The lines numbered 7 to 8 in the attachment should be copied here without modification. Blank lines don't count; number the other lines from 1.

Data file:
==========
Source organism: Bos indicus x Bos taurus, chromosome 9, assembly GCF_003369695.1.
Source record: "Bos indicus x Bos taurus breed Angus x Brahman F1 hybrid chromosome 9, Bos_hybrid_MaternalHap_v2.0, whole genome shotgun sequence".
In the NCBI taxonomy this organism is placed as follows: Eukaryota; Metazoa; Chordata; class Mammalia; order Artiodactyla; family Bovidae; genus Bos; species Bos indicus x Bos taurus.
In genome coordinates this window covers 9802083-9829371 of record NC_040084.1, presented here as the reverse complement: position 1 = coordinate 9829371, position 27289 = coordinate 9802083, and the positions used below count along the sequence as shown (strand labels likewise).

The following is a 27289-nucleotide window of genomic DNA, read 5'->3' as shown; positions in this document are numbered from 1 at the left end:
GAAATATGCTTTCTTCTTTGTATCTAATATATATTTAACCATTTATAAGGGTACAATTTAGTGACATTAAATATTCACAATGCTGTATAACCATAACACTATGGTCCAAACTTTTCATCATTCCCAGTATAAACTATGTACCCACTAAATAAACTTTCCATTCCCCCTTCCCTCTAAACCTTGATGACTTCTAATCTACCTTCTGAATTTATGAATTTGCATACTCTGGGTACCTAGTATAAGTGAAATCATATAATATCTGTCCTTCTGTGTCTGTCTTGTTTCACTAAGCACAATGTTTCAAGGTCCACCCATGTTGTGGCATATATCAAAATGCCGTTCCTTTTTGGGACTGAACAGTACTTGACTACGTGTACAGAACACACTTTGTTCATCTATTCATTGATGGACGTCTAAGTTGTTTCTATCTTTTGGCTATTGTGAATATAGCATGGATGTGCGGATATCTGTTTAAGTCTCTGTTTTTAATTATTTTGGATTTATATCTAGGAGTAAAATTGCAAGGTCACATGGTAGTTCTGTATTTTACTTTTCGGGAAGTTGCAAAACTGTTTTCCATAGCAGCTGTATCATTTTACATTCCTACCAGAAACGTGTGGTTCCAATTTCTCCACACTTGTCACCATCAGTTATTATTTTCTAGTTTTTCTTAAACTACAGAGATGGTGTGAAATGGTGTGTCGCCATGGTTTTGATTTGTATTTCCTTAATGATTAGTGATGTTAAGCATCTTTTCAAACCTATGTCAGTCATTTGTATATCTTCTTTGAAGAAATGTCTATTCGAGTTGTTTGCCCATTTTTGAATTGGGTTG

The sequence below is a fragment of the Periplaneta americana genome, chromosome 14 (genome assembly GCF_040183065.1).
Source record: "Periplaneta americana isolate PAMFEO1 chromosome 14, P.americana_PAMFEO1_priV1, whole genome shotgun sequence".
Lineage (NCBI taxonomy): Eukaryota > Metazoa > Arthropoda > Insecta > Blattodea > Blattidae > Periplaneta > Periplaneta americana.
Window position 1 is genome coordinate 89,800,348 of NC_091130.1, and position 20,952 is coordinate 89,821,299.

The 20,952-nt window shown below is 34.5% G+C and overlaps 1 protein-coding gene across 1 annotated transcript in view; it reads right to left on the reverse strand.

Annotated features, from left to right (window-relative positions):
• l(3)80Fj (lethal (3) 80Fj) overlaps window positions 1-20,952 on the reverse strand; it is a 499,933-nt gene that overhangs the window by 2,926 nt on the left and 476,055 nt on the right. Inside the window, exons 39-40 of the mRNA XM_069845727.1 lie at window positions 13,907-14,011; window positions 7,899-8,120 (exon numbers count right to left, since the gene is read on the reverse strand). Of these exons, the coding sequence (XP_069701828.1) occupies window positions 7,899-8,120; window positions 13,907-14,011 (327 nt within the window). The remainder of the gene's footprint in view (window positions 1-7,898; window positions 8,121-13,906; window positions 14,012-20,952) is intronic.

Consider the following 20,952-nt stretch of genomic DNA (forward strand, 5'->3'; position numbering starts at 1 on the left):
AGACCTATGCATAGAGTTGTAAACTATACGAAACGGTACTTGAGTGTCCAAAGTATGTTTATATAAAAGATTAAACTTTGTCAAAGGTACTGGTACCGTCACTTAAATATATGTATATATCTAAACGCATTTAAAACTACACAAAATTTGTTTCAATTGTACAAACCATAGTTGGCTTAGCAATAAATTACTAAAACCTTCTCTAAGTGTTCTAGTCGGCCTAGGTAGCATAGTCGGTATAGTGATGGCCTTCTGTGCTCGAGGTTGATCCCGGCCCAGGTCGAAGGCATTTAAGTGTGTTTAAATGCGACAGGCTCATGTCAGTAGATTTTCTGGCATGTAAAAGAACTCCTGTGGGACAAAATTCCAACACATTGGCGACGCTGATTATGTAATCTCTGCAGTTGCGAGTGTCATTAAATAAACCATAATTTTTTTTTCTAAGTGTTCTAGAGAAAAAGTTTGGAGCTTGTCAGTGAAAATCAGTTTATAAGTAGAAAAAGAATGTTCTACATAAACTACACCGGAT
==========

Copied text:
The sequence below is a fragment of the Periplaneta americana genome, chromosome 14 (genome assembly GCF_040183065.1).
Source record: "Periplaneta americana isolate PAMFEO1 chromosome 14, P.americana_PAMFEO1_priV1, whole genome shotgun sequence".